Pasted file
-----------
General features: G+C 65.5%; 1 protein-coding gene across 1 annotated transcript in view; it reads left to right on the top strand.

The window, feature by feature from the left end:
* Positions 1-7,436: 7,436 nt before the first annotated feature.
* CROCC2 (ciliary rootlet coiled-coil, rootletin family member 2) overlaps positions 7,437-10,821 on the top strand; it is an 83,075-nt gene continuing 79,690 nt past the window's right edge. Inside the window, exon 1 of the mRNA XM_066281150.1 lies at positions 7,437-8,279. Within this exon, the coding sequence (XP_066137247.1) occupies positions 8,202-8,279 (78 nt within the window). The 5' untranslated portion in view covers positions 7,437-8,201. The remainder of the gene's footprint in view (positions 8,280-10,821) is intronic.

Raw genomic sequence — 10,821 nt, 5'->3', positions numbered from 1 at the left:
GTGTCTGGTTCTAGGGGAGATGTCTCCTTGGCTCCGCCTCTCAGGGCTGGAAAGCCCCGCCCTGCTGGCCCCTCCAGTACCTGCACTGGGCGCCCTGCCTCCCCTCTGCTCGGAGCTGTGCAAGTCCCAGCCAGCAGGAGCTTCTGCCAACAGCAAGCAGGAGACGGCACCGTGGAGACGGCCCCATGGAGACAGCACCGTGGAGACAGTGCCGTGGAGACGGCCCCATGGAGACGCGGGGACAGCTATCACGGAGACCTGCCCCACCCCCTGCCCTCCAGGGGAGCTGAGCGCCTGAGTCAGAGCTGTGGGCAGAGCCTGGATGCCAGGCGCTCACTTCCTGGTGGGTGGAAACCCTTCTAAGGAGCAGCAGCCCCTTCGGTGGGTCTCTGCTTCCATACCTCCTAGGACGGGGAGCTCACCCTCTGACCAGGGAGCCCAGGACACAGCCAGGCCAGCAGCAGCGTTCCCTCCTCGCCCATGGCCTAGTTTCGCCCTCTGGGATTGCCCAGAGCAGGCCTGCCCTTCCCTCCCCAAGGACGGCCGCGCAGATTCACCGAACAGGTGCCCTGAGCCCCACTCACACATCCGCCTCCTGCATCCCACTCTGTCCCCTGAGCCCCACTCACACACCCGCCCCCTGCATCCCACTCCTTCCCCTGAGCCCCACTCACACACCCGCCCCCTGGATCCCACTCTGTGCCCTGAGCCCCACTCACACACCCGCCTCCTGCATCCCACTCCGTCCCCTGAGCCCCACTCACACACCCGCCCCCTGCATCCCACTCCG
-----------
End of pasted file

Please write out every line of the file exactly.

General features: G+C 65.5%; 1 protein-coding gene across 1 annotated transcript in view; it reads left to right on the top strand.

The window, feature by feature from the left end:
* Positions 1-7,436: 7,436 nt before the first annotated feature.
* CROCC2 (ciliary rootlet coiled-coil, rootletin family member 2) overlaps positions 7,437-10,821 on the top strand; it is an 83,075-nt gene continuing 79,690 nt past the window's right edge. Inside the window, exon 1 of the mRNA XM_066281150.1 lies at positions 7,437-8,279. Within this exon, the coding sequence (XP_066137247.1) occupies positions 8,202-8,279 (78 nt within the window). The 5' untranslated portion in view covers positions 7,437-8,201. The remainder of the gene's footprint in view (positions 8,280-10,821) is intronic.

Raw genomic sequence — 10,821 nt, 5'->3', positions numbered from 1 at the left:
GTGTCTGGTTCTAGGGGAGATGTCTCCTTGGCTCCGCCTCTCAGGGCTGGAAAGCCCCGCCCTGCTGGCCCCTCCAGTACCTGCACTGGGCGCCCTGCCTCCCCTCTGCTCGGAGCTGTGCAAGTCCCAGCCAGCAGGAGCTTCTGCCAACAGCAAGCAGGAGACGGCACCGTGGAGACGGCCCCATGGAGACAGCACCGTGGAGACAGTGCCGTGGAGACGGCCCCATGGAGACGCGGGGACAGCTATCACGGAGACCTGCCCCACCCCCTGCCCTCCAGGGGAGCTGAGCGCCTGAGTCAGAGCTGTGGGCAGAGCCTGGATGCCAGGCGCTCACTTCCTGGTGGGTGGAAACCCTTCTAAGGAGCAGCAGCCCCTTCGGTGGGTCTCTGCTTCCATACCTCCTAGGACGGGGAGCTCACCCTCTGACCAGGGAGCCCAGGACACAGCCAGGCCAGCAGCAGCGTTCCCTCCTCGCCCATGGCCTAGTTTCGCCCTCTGGGATTGCCCAGAGCAGGCCTGCCCTTCCCTCCCCAAGGACGGCCGCGCAGATTCACCGAACAGGTGCCCTGAGCCCCACTCACACATCCGCCTCCTGCATCCCACTCTGTCCCCTGAGCCCCACTCACACACCCGCCCCCTGCATCCCACTCCTTCCCCTGAGCCCCACTCACACACCCGCCCCCTGGATCCCACTCTGTGCCCTGAGCCCCACTCACACACCCGCCTCCTGCATCCCACTCCGTCCCCTGAGCCCCACTCACACACCCGCCCCCTGCATCCCACTCCG